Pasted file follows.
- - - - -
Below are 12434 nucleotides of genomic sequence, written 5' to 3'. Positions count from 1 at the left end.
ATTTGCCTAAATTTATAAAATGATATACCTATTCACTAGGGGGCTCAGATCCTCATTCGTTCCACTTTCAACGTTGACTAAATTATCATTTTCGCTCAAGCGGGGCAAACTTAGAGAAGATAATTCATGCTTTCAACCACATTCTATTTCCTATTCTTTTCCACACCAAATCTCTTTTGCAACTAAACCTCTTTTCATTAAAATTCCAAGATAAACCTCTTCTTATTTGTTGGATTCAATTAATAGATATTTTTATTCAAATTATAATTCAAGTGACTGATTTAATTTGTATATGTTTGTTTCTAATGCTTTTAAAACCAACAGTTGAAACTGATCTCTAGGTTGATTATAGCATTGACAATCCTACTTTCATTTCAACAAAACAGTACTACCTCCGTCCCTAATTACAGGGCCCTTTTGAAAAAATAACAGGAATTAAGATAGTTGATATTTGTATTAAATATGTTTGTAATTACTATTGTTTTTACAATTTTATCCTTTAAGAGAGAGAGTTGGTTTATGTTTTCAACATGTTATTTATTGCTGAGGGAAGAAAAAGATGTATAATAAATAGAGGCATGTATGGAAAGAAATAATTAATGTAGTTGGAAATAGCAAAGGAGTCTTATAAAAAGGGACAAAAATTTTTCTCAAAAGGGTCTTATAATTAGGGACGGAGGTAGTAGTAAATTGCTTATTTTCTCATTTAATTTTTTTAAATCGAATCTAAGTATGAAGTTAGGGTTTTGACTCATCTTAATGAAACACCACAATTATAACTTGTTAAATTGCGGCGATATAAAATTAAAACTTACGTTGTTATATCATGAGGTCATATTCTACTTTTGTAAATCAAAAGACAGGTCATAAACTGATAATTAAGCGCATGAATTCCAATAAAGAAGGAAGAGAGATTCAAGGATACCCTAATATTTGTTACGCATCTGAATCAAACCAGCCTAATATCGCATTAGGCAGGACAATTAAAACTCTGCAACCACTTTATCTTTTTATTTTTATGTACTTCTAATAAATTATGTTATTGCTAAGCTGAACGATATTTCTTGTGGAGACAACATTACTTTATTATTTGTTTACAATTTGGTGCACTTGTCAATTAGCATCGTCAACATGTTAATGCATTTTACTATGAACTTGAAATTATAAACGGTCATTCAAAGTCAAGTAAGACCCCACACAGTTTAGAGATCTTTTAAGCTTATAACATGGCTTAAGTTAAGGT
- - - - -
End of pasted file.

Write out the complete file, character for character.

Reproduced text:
Below are 12434 nucleotides of genomic sequence, written 5' to 3'. Positions count from 1 at the left end.
ATTTGCCTAAATTTATAAAATGATATACCTATTCACTAGGGGGCTCAGATCCTCATTCGTTCCACTTTCAACGTTGACTAAATTATCATTTTCGCTCAAGCGGGGCAAACTTAGAGAAGATAATTCATGCTTTCAACCACATTCTATTTCCTATTCTTTTCCACACCAAATCTCTTTTGCAACTAAACCTCTTTTCATTAAAATTCCAAGATAAACCTCTTCTTATTTGTTGGATTCAATTAATAGATATTTTTATTCAAATTATAATTCAAGTGACTGATTTAATTTGTATATGTTTGTTTCTAATGCTTTTAAAACCAACAGTTGAAACTGATCTCTAGGTTGATTATAGCATTGACAATCCTACTTTCATTTCAACAAAACAGTACTACCTCCGTCCCTAATTACAGGGCCCTTTTGAAAAAATAACAGGAATTAAGATAGTTGATATTTGTATTAAATATGTTTGTAATTACTATTGTTTTTACAATTTTATCCTTTAAGAGAGAGAGTTGGTTTATGTTTTCAACATGTTATTTATTGCTGAGGGAAGAAAAAGATGTATAATAAATAGAGGCATGTATGGAAAGAAATAATTAATGTAGTTGGAAATAGCAAAGGAGTCTTATAAAAAGGGACAAAAATTTTTCTCAAAAGGGTCTTATAATTAGGGACGGAGGTAGTAGTAAATTGCTTATTTTCTCATTTAATTTTTTTAAATCGAATCTAAGTATGAAGTTAGGGTTTTGACTCATCTTAATGAAACACCACAATTATAACTTGTTAAATTGCGGCGATATAAAATTAAAACTTACGTTGTTATATCATGAGGTCATATTCTACTTTTGTAAATCAAAAGACAGGTCATAAACTGATAATTAAGCGCATGAATTCCAATAAAGAAGGAAGAGAGATTCAAGGATACCCTAATATTTGTTACGCATCTGAATCAAACCAGCCTAATATCGCATTAGGCAGGACAATTAAAACTCTGCAACCACTTTATCTTTTTATTTTTATGTACTTCTAATAAATTATGTTATTGCTAAGCTGAACGATATTTCTTGTGGAGACAACATTACTTTATTATTTGTTTACAATTTGGTGCACTTGTCAATTAGCATCGTCAACATGTTAATGCATTTTACTATGAACTTGAAATTATAAACGGTCATTCAAAGTCAAGTAAGACCCCACACAGTTTAGAGATCTTTTAAGCTTATAACATGGCTTAAGTTAAGGT